or not maybe even myself, maybe just giving others more
grief that the folks who left me alone. I guess

I should say.

Speaker 1 (12:27):
Forget them and get them, forget them, forget, forgive them.
I'm saying forget, forget, forgive and forget, forget what they did,
and forget so that you can come current to today.

Speaker 3 (12:41):
Everything like you're saying and makes absolute things. I just
I don't think I know where to started.

Speaker 1 (12:46):
We'll talk about that when we come back. Welcome back
to the R spot. Let's pick up where we left off.

Speaker 3 (12:58):
I'm still you know, every time I get a you know,
a call, or every time I'm called on, it's like
I have to be there because I don't want to
be my mom. I don't want to be like. I
don't want my children to say my mom wasn't there
for me when I called her, you know, even if
I don't have the capacity to help force myself too,

because I don't want to be that mom.

Speaker 1 (13:22):
But do you understand that you are being that mom
to yourself. You're abandoning yourself, You're neglecting yourself when you
do things that you don't have the capacity to do
or the desire to do. How old are your children?

Speaker 3 (13:37):
I have an eight year old and a twenty two
year old.

Speaker 1 (13:40):
Okay, so the twenty two year old, Oh well the
eight year old. Yeah, you know, they're very demanding.

Speaker 3 (13:47):
I feel like I'm neglecting myself. I whenever I do
something against kind of my own better judgment, it's a
little worse in my head and saying doing it again, doing.

Speaker 1 (14:01):
It again, and what are you willing to do about it?

Speaker 3 (14:05):
I want to stop. I want to change it. I
want to put a better practice in place, because then
I'm I'm tired. I'm so tired.

Speaker 1 (14:13):
But you have to know that you're worth it. And
if you give all of your time, energy, attention and
resources to other people, they will begin to feel entitled
to it, and particularly children. Children feel like they are
entitled to your life, so they will enjoy your life.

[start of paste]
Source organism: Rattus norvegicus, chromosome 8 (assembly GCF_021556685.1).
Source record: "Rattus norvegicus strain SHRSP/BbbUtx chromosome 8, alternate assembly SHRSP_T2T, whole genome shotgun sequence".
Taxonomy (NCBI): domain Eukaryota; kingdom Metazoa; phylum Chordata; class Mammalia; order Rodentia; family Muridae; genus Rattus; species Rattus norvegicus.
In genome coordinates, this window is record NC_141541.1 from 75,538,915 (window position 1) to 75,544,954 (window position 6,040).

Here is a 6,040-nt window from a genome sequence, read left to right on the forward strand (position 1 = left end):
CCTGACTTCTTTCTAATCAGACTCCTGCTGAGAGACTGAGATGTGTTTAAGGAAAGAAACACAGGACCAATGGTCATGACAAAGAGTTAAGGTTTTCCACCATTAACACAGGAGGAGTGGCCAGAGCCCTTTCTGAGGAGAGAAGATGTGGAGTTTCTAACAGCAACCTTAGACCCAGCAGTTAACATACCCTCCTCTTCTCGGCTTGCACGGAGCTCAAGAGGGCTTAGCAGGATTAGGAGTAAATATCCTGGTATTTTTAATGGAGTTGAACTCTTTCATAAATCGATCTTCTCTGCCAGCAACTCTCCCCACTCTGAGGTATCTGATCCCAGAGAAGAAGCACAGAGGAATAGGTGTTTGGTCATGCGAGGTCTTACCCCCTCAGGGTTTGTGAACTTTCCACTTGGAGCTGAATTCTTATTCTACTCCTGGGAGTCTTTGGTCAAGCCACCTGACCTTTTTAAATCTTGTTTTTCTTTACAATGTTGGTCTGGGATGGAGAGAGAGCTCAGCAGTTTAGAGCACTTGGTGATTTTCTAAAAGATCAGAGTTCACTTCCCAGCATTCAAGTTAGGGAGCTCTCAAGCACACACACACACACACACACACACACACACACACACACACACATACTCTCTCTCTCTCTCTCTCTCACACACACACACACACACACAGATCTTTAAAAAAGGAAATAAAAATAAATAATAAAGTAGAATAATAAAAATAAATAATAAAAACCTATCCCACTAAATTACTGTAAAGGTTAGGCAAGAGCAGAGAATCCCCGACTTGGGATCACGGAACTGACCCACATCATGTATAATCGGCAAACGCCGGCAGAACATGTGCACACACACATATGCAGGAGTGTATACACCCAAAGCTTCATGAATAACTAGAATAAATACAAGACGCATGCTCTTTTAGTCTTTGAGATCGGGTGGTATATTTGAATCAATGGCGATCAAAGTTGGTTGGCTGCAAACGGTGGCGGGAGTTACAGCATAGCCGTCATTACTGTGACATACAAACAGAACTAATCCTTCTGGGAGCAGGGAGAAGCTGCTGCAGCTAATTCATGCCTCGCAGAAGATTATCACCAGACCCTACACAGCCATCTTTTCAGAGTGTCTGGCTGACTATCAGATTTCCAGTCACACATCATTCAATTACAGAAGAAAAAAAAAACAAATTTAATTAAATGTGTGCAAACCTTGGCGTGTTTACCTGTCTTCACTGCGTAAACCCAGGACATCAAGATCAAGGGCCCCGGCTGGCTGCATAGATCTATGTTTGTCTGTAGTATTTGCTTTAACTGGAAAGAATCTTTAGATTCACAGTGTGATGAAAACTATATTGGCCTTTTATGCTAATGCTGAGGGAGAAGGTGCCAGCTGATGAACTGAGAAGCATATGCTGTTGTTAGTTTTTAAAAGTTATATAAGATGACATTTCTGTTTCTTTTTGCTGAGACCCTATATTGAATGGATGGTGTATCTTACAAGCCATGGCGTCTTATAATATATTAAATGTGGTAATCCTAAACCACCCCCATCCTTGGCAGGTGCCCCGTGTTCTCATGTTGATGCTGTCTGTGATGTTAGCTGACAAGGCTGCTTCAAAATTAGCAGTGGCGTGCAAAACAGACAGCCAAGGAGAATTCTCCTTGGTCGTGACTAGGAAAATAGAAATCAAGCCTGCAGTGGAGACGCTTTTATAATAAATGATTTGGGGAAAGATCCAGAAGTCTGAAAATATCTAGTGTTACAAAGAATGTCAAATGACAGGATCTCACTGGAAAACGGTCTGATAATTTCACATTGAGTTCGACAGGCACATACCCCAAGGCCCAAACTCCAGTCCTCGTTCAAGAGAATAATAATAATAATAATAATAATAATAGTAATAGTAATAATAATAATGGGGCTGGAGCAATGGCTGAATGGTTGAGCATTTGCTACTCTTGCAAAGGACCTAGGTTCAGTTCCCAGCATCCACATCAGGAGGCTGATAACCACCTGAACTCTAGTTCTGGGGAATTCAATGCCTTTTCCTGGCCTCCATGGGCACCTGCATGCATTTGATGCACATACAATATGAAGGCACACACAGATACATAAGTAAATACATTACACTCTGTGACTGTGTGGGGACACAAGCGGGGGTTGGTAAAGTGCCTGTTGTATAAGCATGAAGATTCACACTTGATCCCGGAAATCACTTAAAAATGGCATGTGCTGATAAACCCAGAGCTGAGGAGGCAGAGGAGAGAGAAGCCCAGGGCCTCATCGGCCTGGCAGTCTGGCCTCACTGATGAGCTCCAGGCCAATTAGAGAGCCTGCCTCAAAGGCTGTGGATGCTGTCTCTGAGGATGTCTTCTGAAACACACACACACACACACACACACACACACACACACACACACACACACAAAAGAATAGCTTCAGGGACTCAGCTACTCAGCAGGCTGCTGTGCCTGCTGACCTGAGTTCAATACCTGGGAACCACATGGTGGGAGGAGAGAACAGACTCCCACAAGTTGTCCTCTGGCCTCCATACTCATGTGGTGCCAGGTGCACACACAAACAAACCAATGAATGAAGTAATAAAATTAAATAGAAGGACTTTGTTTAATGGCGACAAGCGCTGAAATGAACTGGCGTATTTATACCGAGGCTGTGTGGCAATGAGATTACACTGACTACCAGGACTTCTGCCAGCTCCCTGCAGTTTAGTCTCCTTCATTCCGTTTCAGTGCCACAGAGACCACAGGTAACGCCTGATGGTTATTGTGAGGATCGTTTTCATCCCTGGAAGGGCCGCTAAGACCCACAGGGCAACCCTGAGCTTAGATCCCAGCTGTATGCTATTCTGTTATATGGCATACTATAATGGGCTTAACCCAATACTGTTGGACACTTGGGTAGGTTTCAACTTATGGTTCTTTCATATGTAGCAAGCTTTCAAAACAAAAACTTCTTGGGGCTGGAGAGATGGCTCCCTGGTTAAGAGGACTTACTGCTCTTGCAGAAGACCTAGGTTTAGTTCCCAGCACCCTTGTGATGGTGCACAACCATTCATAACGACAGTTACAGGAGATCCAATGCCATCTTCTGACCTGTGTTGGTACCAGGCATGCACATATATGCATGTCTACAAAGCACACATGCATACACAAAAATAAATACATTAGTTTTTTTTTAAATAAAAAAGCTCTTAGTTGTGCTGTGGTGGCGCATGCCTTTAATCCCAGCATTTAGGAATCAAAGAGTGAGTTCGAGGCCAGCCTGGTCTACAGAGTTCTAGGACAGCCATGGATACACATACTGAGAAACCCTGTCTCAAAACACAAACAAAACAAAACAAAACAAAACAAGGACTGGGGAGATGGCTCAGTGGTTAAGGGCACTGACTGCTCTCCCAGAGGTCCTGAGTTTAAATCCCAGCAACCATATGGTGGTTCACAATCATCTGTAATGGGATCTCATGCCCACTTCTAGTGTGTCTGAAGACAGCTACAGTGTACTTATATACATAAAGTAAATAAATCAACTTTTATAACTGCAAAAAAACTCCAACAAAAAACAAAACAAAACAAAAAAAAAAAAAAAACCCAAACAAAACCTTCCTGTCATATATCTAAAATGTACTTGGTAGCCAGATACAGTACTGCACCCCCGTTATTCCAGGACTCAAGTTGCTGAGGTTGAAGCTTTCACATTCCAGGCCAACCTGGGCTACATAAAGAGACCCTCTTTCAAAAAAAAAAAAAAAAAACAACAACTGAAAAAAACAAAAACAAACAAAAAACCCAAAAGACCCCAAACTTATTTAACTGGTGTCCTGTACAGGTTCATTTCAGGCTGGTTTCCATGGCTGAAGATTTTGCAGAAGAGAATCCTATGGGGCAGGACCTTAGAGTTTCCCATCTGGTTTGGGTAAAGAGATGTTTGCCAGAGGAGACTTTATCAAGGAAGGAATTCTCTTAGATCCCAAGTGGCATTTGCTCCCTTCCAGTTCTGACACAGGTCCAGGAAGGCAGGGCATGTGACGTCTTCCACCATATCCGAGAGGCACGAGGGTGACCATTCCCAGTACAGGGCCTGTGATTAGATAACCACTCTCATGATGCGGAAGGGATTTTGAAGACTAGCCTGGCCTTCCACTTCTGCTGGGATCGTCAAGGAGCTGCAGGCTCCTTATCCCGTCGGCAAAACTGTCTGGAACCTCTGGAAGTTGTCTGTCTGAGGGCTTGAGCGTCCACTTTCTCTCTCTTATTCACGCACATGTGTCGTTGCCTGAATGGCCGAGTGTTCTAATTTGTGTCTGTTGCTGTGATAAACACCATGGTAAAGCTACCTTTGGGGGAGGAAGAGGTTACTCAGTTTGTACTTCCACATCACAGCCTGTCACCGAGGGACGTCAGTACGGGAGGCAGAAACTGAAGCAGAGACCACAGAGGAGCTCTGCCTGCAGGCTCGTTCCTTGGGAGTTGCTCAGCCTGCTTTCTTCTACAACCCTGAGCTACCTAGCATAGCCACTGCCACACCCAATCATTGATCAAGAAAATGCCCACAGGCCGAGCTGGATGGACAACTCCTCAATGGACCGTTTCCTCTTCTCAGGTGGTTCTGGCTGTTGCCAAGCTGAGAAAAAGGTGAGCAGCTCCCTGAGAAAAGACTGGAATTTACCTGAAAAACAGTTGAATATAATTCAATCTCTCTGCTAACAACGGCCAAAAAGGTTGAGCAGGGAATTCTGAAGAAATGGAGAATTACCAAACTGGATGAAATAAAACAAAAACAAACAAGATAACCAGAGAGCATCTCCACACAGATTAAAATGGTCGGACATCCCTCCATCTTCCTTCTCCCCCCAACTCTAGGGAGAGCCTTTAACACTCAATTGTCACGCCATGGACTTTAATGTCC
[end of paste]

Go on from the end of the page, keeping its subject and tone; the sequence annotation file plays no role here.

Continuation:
You ain't enjoying it. I have my great grandson. He's

six years old. So we sit down to eat dinner
together and then he'll want something, and I found myself
I'd get up and not and go get it. And
then a couple of months ago, I said, I'll get
it after I finish eating, but I need to well
get it or you wait, You sit there, eat your dinner,

but you want me to disrupt my dinner to go
get you something that you need to want. No, you
can have it after I'm done, because he can't enjoy
my dinner more than I do. Yeah, it starts with
simple little things like that, but it means recognizing. It's

self awareness. You got to be aware of little things
that you do that are neglectful, that are abusive, that
are disrespectful to you, and then you make little changes.
You have to make a commitment to yourself to do
it as soon as you become aware of it. Stop

putting yourself on hold. Do you know what that kind
of behavior is called? What you're doing waiting for people
to accept you and acknowledge you and see you and
treat you the way you want to be treated. Do
you know what that's called. It's called codependency for other

people to accept you. Have you accepted you fully? No?

Speaker 3 (16:05):
Oh, I don't fully know. I don't feel like I
fully know who I am. If you know, people ask
you what do you like to do? And who are you?
And I find that I reach for parts of my